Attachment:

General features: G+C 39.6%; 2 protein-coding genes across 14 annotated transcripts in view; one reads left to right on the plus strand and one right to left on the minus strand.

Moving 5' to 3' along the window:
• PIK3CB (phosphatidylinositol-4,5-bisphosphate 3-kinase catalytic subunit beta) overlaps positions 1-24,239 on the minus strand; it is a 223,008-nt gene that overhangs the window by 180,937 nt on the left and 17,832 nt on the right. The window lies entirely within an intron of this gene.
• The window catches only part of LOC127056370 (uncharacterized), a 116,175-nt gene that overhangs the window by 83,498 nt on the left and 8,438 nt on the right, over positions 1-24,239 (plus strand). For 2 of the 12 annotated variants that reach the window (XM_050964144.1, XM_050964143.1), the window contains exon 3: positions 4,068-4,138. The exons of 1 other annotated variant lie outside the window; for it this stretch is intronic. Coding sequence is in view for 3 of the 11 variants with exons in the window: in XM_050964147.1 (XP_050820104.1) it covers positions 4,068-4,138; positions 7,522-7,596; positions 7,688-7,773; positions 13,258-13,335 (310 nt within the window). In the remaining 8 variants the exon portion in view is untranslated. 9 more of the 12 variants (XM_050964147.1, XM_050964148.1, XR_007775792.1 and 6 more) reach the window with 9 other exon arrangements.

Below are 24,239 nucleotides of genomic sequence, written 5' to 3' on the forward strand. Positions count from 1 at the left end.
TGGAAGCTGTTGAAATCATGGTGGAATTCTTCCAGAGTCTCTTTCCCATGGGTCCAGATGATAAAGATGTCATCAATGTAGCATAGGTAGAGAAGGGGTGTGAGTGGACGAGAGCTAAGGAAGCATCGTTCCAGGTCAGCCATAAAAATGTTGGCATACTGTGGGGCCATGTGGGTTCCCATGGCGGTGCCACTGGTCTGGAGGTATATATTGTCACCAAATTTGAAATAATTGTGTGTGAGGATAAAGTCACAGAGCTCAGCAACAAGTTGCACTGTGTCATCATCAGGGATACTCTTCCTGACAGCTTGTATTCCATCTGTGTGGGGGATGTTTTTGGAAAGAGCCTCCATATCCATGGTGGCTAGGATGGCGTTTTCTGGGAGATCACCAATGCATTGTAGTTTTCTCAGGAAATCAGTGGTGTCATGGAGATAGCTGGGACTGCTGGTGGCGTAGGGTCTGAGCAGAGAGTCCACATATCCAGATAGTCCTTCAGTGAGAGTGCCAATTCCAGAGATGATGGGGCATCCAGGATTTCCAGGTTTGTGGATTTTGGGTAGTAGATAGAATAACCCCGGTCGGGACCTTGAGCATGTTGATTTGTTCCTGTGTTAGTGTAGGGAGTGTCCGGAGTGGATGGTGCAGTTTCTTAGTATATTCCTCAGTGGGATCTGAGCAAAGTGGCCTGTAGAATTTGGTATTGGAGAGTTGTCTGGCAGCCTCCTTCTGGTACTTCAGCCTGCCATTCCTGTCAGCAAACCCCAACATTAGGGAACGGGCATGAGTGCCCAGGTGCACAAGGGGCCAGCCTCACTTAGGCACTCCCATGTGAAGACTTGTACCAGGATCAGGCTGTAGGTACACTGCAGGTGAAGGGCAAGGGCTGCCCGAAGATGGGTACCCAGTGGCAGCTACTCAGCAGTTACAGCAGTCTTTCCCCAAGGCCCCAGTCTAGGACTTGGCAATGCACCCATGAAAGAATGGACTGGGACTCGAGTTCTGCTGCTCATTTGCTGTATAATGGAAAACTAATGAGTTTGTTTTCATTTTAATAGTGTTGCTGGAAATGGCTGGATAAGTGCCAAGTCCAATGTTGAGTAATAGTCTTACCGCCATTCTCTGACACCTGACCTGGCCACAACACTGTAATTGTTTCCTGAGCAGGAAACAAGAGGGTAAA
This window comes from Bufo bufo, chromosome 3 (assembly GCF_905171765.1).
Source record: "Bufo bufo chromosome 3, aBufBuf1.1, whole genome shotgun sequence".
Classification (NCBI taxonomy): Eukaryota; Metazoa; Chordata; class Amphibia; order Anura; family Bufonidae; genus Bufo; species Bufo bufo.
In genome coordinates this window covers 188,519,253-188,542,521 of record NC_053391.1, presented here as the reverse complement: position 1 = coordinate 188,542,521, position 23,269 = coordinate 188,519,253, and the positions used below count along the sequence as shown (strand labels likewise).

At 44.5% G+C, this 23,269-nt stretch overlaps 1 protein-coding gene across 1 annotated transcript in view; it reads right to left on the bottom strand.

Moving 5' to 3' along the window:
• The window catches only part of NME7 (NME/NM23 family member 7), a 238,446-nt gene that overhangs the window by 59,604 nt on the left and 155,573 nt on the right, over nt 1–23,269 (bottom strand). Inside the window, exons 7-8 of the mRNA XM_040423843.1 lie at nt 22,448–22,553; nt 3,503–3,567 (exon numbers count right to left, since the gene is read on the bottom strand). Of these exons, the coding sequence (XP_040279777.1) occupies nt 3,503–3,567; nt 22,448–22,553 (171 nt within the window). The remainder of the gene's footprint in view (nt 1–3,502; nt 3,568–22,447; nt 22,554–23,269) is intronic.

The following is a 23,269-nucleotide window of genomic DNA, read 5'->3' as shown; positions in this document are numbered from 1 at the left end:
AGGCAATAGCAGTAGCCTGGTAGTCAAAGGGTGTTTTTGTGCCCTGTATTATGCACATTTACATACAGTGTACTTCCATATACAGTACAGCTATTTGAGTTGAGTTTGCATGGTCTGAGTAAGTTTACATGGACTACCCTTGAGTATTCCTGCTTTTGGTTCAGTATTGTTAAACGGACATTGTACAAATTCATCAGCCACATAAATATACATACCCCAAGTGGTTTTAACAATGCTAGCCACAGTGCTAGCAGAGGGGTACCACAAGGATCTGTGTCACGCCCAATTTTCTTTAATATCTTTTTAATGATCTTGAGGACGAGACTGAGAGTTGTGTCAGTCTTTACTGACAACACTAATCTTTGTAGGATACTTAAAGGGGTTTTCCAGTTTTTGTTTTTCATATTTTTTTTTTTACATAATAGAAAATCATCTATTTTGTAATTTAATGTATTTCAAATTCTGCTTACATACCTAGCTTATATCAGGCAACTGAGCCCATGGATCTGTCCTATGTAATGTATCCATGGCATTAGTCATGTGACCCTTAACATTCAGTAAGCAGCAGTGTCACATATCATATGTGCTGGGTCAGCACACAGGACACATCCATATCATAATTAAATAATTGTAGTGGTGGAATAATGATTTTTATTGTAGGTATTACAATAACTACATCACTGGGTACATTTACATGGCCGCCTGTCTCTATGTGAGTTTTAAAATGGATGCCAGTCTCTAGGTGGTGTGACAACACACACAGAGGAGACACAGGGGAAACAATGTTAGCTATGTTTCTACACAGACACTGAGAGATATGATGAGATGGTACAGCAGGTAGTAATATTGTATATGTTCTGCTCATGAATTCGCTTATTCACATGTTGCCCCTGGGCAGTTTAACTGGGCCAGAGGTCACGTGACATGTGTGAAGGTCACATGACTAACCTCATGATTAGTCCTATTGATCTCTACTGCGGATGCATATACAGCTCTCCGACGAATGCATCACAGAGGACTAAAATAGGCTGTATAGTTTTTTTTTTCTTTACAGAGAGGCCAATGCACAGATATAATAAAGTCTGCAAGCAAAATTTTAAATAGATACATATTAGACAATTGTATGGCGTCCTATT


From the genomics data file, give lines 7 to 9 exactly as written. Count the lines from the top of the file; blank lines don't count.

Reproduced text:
This window comes from Bufo bufo, chromosome 3 (assembly GCF_905171765.1).
Source record: "Bufo bufo chromosome 3, aBufBuf1.1, whole genome shotgun sequence".
Classification (NCBI taxonomy): Eukaryota; Metazoa; Chordata; class Amphibia; order Anura; family Bufonidae; genus Bufo; species Bufo bufo.